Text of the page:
(11) It is more likely than not that the mother failed to protect the Child from harm. It is unlikely that the mother was not aware what was going on. For the reasons set out above, I regard the account of the Child falling in the garden as being unlikely to have occurred and it is more likely than not there was an incident when the step father assaulted the Child on or around the 28 February which the mother knew, or ought to have known about.

Article 15
45. Turning to the question of the Article 15 transfer there is, in reality, now no real issue about this between the parties. Whilst at the earlier hearing the balance of the relevant considerations tipped in favour of the proceedings remaining here, that was heavily influenced by the availability of factual witnesses here and the benefits of this court, with substantive jurisdiction, determining the factual foundation of the proceedings without delay. Now that has been done and with the additional information that has helpfully been provided by the Slovakian Central Authority I am satisfied that the balance now tips in favour of the Article 15 request being made. I have reached that conclusion for the following reasons:

(1) The nationality of the Child's biological parents and the Child is Slovakia;

(2) Slovakia is where the Child was formerly habitually resident and where he lived until just before his fourth birthday;

(3) Slovakian is the first language of the Child and his parents;

(4) Both the Child's biological parents are now in Slovakia. The mother, who has been the Child's primary carer, has stated clearly in these proceedings she plans to remain living there long term. This is understood to be irrespective of the step father's immigration position. He said in evidence that he had been brought up in Pakistan and had come here in 2010 on a student visa. That was extended until 30 August 2012. The mother and step father had a religious marriage on 6 June followed by a civil ceremony on 29 August 2012. The step father has applied for a spousal visa, he said he has informed his immigration solicitor that the mother has returned to Slovakia but did not know whether they, in turn, had informed the Home Office. He has been advised that whilst his application for a spousal visa is pending he should not leave this jurisdiction as such a step would be treated as he having withdrawn his application. He said he applied for the spousal visa in January 2013 and thought it should take about six months to process;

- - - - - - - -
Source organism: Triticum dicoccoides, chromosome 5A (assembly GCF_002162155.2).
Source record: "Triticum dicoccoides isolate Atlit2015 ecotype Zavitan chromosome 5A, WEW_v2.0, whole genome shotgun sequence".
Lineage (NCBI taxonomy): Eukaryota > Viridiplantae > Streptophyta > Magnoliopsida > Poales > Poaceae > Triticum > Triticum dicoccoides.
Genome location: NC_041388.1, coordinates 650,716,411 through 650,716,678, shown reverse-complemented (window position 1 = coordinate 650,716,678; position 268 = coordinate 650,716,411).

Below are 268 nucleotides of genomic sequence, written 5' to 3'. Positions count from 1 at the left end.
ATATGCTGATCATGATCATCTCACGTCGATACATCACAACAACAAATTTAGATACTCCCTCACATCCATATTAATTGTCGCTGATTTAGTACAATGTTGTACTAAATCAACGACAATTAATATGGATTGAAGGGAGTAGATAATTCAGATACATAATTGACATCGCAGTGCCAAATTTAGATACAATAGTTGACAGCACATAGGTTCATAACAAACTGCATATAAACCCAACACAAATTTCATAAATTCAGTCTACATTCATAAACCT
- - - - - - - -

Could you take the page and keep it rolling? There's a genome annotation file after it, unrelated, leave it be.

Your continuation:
(5) The Child's wider family, including his half sibling, all live in Slovakia;

(6) There are clear benefits that any welfare based assessments regarding what arrangements should be put in place for the future care of the Child should take place in the jurisdiction where the Child has spent most of his life and the mother and all the wider family live and intend to remain living for the foreseeable future. The Central Authority has set out the arrangements in the event of the Child returning to Slovakia. They consent to the Child being placed with professional foster carers, and state the competent court is the District Court Trnava. They confirm the social welfare offices will support and control the realisation of contact between the Child and members of his biological family. They also describe the assessments that will be undertaken before any decisions are made about where the Child will live.

46. As has been recently emphasised by Cobb J in LM (A Child) [2013] EWHC 646 (Fam) paragraph 39 it is important when at Article 15 request is made the Requesting State should communicate such a request at once through the offices of the International Hague Network of Judges (IHNJ). This approach has recently been endorsed by Sir James Munby President of the Family Division in Re HJ (A Child) [2013] EWHC 1867 (Fam) at paragraph 6 and I add my support to this approach too.